Despite this agreement, the Delegation could not, during project implementation, obtain from the complainant a clear overview of the planning of the implementation of the project. For a period of time, the Delegation had very little information about the planned activities of the complainant. Despite repeated requests by the Delegation (through phone calls, but also in written form), the complainant failed to provide the information asked for, thus compromising the success and the quality of the implementation of the project. Dissatisfaction concerning his performances and his work method was communicated (also in written form) to the complainant over an extended period of time, without any results. Aware of the dissatisfaction of the Delegation, the management of NI-CO (Mr John McGrillen) informed the Delegation that they had the same view concerning the performance of the complainant, pointing out that there was a communication problem with him and that they were considering the possibility of dismissing him (there were indications that the Bulgarian authorities were also dissatisfied with his performance). A possible dismissal of the complainant was to be decided by the management of NI-CO itself. Finally, NI-CO suggested the replacement of the complainant, to which the Delegation agreed.
As regards the complainant's second allegation, the Commission observed that it was not the Commission that had dismissed (or ordered the dismissal of) the complainant. There is no contractual relationship between the Commission and the complainant. The Commission Delegation merely expressed its disappointment about the complainant's performance to the main contractor (NI-CO), which dismissed the complainant. The Delegation had however made clear its concerns that value for money needed to be ensured through a clear definition of the planned activities of the complainant.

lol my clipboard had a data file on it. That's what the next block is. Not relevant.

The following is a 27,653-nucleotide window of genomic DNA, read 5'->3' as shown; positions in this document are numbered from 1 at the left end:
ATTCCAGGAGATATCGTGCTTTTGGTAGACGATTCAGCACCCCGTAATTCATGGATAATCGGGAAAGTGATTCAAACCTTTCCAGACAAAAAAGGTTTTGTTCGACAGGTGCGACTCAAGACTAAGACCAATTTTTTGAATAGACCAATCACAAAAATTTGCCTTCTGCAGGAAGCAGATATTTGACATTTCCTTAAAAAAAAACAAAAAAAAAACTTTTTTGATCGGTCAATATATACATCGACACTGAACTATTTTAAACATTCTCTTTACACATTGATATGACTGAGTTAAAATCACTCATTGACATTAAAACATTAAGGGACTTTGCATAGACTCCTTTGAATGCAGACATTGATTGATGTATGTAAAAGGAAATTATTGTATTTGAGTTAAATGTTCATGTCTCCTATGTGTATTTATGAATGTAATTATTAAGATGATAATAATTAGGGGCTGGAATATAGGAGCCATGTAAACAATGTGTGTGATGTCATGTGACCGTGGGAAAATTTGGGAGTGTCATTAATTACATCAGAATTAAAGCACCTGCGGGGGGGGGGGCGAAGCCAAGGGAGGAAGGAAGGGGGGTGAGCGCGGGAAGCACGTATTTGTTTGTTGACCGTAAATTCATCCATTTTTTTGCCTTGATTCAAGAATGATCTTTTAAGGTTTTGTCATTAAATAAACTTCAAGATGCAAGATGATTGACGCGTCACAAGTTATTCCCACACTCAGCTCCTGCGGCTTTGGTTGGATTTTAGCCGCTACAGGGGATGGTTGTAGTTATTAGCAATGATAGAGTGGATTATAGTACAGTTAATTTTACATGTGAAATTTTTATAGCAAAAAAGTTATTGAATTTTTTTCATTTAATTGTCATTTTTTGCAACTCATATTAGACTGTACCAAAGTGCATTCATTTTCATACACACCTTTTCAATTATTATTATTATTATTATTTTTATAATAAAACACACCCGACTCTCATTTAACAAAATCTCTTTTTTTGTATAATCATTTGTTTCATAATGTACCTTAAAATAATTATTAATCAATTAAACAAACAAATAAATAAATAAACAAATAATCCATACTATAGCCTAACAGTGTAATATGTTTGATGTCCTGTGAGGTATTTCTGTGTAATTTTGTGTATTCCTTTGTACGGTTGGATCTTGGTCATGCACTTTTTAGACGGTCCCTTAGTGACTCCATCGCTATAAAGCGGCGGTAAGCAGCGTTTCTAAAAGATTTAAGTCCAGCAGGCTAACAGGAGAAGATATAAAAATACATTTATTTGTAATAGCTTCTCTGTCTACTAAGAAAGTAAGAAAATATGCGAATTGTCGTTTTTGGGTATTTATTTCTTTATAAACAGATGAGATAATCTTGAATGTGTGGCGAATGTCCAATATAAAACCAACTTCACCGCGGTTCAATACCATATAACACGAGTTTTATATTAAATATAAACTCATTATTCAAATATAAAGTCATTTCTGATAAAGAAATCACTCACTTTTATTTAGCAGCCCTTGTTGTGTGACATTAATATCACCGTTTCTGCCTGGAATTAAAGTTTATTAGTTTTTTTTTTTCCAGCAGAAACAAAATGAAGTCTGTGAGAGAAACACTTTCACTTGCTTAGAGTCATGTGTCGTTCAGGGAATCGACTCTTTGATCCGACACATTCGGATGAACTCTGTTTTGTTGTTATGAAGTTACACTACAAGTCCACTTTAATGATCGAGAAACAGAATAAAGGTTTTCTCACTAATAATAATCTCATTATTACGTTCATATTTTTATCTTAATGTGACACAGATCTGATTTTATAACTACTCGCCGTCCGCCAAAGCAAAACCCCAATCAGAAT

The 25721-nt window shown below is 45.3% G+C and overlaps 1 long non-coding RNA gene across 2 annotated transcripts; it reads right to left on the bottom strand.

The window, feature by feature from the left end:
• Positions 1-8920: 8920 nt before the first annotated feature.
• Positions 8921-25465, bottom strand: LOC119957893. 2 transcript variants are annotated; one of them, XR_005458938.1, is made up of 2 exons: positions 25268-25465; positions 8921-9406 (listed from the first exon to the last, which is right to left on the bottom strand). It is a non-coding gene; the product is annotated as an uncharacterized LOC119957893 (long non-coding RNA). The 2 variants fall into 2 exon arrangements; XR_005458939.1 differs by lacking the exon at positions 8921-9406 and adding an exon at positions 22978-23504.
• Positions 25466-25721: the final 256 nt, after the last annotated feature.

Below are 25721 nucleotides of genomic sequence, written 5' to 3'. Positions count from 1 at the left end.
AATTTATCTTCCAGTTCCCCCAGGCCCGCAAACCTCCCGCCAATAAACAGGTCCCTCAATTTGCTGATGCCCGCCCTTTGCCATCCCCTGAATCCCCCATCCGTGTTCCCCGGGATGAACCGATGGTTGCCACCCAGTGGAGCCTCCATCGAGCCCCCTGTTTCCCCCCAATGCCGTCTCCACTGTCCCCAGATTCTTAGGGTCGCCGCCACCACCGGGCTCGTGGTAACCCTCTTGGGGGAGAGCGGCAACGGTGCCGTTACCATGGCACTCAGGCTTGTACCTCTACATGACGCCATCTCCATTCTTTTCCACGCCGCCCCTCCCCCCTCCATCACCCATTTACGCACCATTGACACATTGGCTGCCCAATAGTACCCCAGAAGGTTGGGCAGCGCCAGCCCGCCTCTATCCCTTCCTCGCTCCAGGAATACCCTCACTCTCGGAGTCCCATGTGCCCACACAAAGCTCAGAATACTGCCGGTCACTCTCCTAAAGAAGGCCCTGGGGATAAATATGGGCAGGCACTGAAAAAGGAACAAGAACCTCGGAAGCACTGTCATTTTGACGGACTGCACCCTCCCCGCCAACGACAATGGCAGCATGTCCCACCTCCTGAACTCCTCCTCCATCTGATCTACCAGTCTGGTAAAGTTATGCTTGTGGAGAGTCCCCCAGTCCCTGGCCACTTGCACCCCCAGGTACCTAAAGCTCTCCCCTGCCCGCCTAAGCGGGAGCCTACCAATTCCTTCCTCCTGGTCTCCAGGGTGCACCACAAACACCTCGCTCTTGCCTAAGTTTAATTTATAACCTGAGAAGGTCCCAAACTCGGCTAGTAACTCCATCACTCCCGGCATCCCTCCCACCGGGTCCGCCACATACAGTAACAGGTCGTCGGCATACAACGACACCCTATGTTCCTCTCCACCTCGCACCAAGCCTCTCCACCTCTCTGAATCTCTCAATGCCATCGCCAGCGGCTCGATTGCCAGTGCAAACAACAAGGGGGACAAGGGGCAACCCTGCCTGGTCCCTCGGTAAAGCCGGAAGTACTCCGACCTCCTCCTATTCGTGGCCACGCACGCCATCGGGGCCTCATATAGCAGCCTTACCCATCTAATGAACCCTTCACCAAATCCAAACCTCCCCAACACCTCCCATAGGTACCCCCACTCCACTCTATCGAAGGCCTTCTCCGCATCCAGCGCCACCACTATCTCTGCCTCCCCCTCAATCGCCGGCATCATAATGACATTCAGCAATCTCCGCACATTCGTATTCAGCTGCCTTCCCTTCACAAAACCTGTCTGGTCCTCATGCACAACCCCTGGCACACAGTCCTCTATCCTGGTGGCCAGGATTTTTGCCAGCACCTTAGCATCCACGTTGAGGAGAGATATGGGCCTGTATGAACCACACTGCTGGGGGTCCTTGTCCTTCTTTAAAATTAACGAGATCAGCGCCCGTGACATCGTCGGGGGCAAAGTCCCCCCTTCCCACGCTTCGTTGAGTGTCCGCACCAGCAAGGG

As regards the complainant's last allegation, the Commission observed that it is not aware of any "ban" against the complainant being employed in future projects. As far as the selection of consultants under the Phare programme is concerned, the Commission is committed to ensure that the procurement process is made in a transparent, fair and competitive manner in order to ensure equal opportunity and value for money.The complainant's observations
The complainant maintained his complaint. He observed that, had the request for information been genuine, then the Acting Head of the Delegation should have addressed it directly to the Project Director.